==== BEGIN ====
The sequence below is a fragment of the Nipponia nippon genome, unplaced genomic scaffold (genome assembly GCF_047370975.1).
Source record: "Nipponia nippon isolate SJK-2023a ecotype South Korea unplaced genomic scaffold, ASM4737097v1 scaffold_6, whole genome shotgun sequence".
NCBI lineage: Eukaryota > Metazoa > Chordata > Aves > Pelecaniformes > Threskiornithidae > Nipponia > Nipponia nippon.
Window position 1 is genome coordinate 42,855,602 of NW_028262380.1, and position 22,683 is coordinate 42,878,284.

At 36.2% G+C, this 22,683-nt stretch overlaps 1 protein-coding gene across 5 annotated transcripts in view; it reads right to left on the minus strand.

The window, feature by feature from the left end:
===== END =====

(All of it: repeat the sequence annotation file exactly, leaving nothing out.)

The sequence below is a fragment of the Nipponia nippon genome, unplaced genomic scaffold (genome assembly GCF_047370975.1).
Source record: "Nipponia nippon isolate SJK-2023a ecotype South Korea unplaced genomic scaffold, ASM4737097v1 scaffold_6, whole genome shotgun sequence".
NCBI lineage: Eukaryota > Metazoa > Chordata > Aves > Pelecaniformes > Threskiornithidae > Nipponia > Nipponia nippon.
Window position 1 is genome coordinate 42,855,602 of NW_028262380.1, and position 22,683 is coordinate 42,878,284.

At 36.2% G+C, this 22,683-nt stretch overlaps 1 protein-coding gene across 5 annotated transcripts in view; it reads right to left on the minus strand.

The window, feature by feature from the left end: